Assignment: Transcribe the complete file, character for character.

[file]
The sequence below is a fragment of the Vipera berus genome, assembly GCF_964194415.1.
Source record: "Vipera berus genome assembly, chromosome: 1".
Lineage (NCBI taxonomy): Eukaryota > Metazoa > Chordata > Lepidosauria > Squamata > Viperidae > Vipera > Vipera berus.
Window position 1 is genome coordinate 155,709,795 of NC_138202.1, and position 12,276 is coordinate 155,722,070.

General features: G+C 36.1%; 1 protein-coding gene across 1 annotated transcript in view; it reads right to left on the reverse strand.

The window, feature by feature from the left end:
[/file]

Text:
The sequence below is a fragment of the Vipera berus genome, assembly GCF_964194415.1.
Source record: "Vipera berus genome assembly, chromosome: 1".
Lineage (NCBI taxonomy): Eukaryota > Metazoa > Chordata > Lepidosauria > Squamata > Viperidae > Vipera > Vipera berus.
Window position 1 is genome coordinate 155,709,795 of NC_138202.1, and position 12,276 is coordinate 155,722,070.

General features: G+C 36.1%; 1 protein-coding gene across 1 annotated transcript in view; it reads right to left on the reverse strand.

The window, feature by feature from the left end: